Economists at Iowa State University say a new report they’ve authored shows the state’s immigrant population is much more diverse than many Iowans may have thought. David Swenson and others at ISU examined Iowa’s 2006 Census. Swenson says about 5% of the state’s 2.9 million persons were born outside of the country.
He says just under 47% of the foreign-born persons in Iowa were born in Latin American counties, followed by 31% from Asia, 11% from Europe and 7% from Africa. Swenson says the data shows the state’s immigrant population is much different than recent, highly publicized raids on meat packing plants might suggest.
The foreign born Iowans, at the time of the survey, made an average salary of just over $32,300. “By our measure, those foreign born workers constitute about 4.9 percent of Iowa’s workforce,” Swenson said. “They contribute collectively to about 4.5% of the state’s Gross Domestic Product. They’re an important contribution to the state’s economy.”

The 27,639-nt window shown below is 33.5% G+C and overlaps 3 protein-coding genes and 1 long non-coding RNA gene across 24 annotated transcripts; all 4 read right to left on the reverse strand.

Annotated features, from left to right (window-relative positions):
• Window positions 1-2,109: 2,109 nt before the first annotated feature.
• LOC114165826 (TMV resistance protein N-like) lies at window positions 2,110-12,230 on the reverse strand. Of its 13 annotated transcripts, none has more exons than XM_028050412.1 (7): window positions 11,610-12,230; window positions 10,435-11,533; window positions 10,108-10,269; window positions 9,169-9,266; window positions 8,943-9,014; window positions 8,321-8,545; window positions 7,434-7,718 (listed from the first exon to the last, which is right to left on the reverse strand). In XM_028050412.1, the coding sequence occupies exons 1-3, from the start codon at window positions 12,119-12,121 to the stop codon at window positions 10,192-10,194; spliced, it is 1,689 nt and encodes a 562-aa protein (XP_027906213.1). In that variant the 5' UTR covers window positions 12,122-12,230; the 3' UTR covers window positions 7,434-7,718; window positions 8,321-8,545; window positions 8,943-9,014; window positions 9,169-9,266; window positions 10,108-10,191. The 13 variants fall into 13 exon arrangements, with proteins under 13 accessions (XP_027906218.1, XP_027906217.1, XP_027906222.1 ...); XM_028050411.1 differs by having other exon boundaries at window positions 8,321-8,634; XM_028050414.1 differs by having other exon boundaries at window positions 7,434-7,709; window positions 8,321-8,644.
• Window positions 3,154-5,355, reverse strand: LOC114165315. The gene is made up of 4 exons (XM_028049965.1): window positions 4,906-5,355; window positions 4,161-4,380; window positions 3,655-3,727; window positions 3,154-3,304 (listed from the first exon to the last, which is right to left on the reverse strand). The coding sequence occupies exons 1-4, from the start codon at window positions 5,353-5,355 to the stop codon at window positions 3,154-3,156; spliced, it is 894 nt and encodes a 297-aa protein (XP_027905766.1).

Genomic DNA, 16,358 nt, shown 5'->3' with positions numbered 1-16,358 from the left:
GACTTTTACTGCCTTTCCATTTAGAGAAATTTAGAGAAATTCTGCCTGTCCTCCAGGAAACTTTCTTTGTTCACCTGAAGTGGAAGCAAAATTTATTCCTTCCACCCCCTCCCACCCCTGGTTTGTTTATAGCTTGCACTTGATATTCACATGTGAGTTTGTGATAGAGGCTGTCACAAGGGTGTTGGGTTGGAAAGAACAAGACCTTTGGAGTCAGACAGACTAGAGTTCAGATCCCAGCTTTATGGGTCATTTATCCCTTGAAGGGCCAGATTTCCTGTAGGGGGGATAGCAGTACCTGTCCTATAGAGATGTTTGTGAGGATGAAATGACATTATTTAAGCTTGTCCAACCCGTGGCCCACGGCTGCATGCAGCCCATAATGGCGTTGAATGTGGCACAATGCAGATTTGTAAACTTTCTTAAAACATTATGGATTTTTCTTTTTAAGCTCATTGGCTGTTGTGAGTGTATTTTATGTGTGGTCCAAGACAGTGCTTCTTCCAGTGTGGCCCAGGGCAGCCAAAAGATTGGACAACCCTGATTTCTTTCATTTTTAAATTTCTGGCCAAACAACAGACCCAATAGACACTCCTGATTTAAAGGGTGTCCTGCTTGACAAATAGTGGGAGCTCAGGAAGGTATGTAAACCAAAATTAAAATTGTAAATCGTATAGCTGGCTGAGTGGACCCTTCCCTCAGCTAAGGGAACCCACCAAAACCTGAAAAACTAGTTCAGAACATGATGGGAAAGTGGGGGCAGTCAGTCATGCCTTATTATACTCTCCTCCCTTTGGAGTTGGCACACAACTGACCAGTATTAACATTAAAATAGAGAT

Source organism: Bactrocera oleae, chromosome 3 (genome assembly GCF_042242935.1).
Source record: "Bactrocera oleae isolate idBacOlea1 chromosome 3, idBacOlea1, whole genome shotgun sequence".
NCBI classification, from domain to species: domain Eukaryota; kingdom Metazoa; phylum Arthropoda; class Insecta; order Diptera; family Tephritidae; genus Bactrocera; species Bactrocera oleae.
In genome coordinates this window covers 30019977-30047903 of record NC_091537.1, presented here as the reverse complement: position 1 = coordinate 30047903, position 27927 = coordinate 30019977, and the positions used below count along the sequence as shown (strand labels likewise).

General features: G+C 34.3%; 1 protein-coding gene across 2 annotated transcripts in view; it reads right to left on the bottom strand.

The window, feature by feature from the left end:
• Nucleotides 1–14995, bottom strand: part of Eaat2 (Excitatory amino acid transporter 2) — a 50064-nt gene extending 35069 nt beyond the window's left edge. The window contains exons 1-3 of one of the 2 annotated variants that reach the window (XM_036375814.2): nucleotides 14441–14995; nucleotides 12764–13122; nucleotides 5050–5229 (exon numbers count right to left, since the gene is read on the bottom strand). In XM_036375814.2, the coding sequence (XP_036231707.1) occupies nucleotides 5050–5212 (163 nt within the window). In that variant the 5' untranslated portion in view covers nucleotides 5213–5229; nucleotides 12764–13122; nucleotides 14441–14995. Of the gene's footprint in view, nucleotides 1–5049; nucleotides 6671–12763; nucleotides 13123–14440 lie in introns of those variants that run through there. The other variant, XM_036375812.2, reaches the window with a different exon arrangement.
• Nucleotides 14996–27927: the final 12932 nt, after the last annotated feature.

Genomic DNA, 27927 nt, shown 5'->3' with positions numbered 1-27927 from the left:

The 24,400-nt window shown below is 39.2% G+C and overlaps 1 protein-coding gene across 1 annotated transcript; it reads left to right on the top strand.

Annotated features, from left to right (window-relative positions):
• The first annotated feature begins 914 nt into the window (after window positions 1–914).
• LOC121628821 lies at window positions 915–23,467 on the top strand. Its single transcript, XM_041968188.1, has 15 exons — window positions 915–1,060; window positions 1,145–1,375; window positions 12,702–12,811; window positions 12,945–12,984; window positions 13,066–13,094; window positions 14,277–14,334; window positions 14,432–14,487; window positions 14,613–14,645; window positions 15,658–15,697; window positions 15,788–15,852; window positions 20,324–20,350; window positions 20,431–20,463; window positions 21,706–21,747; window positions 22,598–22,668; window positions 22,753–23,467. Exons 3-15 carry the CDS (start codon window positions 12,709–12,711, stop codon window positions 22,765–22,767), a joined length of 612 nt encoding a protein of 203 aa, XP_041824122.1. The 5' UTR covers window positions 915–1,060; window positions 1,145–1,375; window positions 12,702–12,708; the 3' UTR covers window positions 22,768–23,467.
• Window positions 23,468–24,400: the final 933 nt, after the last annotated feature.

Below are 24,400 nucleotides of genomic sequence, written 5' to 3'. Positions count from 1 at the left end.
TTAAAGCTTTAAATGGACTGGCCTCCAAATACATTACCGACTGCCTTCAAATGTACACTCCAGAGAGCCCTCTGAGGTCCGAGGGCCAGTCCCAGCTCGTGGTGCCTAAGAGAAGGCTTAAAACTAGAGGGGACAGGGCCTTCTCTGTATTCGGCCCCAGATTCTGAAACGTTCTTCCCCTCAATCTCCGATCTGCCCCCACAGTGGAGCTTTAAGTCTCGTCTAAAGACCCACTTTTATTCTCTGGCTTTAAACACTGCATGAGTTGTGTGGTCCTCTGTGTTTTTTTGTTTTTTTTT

Swenson says there are many foreign born workers in Iowa at the low end of the pay scale – in the hospitality, manufacturing and construction sectors – but the majority of foreign-born workers are in highly skilled, high paying professions.
“Many of them have advanced degrees. Their fraction – with degrees beyond a master’s degree – was actually greater than the overall Iowa population,” Swenson said. “We need to be cautious about drawing too many simplistic conclusions about this population.” The report shows 34.3% of Iowa’s foreign born workers were employed in finance and professional services in 2006.